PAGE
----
Kitchen units: design ideas, inspiration & pictures

  1. Bristol House:  Kitchen units by Maxmar Construction LTD
  2. Bar Counter:  Kitchen units by Classic Kitchens Direct
  3. Need help with your home project?
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  4.  Kitchen units by Interio Grafiek
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  5.  Kitchen units by ARF interior
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  6.  Kitchen units by Designism
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  7. Bristol House:  Kitchen units by Maxmar Construction LTD
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  9.  Kitchen units by Origami Space Design
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  10.  Kitchen units by Arsitekpedia
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  11.  Kitchen units by Ectic
  12.  Kitchen units by Ectic
  13.  Kitchen units by Ectic
  14.  Kitchen units by Ectic
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  18.  Kitchen units by Ectic
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  20.  Kitchen units by Ectic
  21.  Kitchen units by Ectic
  22.  Kitchen units by Ectic
  23.  Kitchen units by Ectic
  24.  Kitchen units by Ectic
  25.  Kitchen units by Ectic
  26.  Kitchen units by Ectic
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  33.  Kitchen units by Ectic

Kitchens form an important part of our daily lives. Whether we’re cooking, eating, or simply making a cup of coffee, we spend a significant part of our lives interacting with the appliances and various pieces of cutlery and crockery that find themselves in this one space. A kitchen can quickly become disorderly though, especially with all of the extra little pieces of technology that are always arriving on the market to make our lives easier. It’s important to ensure that each item in your cooking area has it’s own designated space, and this is where the humble kitchen cupboard is at it’s most needed.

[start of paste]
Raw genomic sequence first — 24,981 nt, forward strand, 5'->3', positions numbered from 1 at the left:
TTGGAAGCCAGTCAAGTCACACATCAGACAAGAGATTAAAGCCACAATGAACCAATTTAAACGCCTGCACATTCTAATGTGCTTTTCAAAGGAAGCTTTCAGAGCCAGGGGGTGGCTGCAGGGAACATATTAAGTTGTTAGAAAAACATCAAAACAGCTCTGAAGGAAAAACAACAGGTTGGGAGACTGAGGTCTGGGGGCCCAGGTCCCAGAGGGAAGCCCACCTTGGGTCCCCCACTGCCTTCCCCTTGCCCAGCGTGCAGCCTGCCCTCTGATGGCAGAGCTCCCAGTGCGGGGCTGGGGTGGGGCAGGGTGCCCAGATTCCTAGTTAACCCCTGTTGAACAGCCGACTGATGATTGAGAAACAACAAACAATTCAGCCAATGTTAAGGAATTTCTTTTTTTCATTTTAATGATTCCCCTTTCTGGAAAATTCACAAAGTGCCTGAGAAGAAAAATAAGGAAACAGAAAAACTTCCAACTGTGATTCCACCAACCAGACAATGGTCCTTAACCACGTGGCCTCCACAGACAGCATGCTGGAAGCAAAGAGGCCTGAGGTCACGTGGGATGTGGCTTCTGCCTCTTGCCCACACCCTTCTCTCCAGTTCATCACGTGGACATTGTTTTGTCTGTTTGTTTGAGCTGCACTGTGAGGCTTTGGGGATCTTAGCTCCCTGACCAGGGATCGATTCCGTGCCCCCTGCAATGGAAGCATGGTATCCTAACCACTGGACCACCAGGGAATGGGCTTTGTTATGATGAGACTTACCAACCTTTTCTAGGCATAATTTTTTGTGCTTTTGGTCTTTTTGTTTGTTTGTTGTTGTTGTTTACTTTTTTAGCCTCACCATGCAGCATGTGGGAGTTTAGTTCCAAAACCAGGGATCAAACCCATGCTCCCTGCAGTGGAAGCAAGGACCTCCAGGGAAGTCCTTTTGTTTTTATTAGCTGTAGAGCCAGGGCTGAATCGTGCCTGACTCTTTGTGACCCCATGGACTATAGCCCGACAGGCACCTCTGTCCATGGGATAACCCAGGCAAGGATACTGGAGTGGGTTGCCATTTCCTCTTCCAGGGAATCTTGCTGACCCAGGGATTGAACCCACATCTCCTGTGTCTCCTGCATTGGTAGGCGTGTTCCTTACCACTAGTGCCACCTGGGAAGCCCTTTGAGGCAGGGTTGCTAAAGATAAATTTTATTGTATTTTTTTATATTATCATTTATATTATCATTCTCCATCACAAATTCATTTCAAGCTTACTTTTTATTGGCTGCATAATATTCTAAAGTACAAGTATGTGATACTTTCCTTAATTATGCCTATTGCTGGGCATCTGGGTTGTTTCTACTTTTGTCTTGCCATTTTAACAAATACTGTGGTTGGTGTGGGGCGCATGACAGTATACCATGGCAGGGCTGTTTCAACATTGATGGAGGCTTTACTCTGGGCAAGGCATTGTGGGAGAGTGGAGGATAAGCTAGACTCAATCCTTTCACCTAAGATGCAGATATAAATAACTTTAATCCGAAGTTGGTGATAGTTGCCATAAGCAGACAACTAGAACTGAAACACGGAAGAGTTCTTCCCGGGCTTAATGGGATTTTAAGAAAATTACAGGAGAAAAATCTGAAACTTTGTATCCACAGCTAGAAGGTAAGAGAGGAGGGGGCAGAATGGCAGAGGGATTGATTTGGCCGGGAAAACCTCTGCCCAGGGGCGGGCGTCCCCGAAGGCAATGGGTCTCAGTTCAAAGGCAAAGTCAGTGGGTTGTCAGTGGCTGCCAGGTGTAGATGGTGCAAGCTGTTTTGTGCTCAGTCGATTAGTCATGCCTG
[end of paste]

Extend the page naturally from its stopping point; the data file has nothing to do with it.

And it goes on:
Installing kitchen units

Take your time to decide which kitchen unit would look best in your space, it might be a good idea to get an expert's opinion if you aren't sure. There are quite a few different styles you can choose from and sizes are different too, so you'll want to measure the area out fully before buying anything. Before putting kitchen units in, be they cupboards or cabinets, make sure to clear your work area. You don’t want anything sharp lying around, and glasses and plates should be packed away or put into another room while you work to prevent them being damaged, or worse, damaging you. Once these are done, grab your tools and protective gear and let the work commence. 

- Drill your pilot holes into the walls or shims, using a spirit level to ensure you lines are straight. Draw any corresponding lines or markings for holes with a pencil. 

- Put your neighbouring cabinet in place and do a spot check, making sure that all of the doors have space to move and open, and all of the drawers have space to open and close fully before continuing.

- Drill and countersink all of your holes to the filler, then attach the filler to the cabinet making sure to keep level. 

- Once the filler is secure, attach the second cabinet, keeping steps a-c in mind, to make sure that you remain straight and plumb, and to avoid loose or badly fitting units.

- Don’t forget to drill or hole-saw any holes needed for electrical wires or pipes for dishwashers and washing basins. 

- Repeat these steps as needed for all of the cupboards or cabinets in the kitchen unit design you are building and complete the build.